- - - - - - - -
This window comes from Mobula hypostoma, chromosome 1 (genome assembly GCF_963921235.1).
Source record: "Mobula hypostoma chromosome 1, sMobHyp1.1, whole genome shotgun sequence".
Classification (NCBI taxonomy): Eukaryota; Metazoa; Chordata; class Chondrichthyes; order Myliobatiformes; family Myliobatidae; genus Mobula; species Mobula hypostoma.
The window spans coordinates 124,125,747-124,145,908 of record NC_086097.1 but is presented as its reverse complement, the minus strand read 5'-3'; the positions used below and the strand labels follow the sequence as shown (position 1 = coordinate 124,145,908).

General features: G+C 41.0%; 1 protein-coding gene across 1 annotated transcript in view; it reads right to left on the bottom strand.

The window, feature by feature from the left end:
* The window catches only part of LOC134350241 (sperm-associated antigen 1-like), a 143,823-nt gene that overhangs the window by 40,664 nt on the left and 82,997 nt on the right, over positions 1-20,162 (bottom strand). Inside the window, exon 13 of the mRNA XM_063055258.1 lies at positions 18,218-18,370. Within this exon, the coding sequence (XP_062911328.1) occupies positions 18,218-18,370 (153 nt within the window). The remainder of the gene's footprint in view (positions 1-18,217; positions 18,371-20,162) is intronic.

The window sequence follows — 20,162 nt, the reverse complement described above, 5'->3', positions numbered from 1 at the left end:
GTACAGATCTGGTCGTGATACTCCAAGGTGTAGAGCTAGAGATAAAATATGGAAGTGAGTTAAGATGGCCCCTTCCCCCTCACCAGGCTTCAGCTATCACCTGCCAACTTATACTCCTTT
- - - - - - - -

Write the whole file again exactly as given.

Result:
This window comes from Mobula hypostoma, chromosome 1 (genome assembly GCF_963921235.1).
Source record: "Mobula hypostoma chromosome 1, sMobHyp1.1, whole genome shotgun sequence".
Classification (NCBI taxonomy): Eukaryota; Metazoa; Chordata; class Chondrichthyes; order Myliobatiformes; family Myliobatidae; genus Mobula; species Mobula hypostoma.
The window spans coordinates 124,125,747-124,145,908 of record NC_086097.1 but is presented as its reverse complement, the minus strand read 5'-3'; the positions used below and the strand labels follow the sequence as shown (position 1 = coordinate 124,145,908).

General features: G+C 41.0%; 1 protein-coding gene across 1 annotated transcript in view; it reads right to left on the bottom strand.

The window, feature by feature from the left end:
* The window catches only part of LOC134350241 (sperm-associated antigen 1-like), a 143,823-nt gene that overhangs the window by 40,664 nt on the left and 82,997 nt on the right, over positions 1-20,162 (bottom strand). Inside the window, exon 13 of the mRNA XM_063055258.1 lies at positions 18,218-18,370. Within this exon, the coding sequence (XP_062911328.1) occupies positions 18,218-18,370 (153 nt within the window). The remainder of the gene's footprint in view (positions 1-18,217; positions 18,371-20,162) is intronic.

The window sequence follows — 20,162 nt, the reverse complement described above, 5'->3', positions numbered from 1 at the left end:
GTACAGATCTGGTCGTGATACTCCAAGGTGTAGAGCTAGAGATAAAATATGGAAGTGAGTTAAGATGGCCCCTTCCCCCTCACCAGGCTTCAGCTATCACCTGCCAACTTATACTCCTTT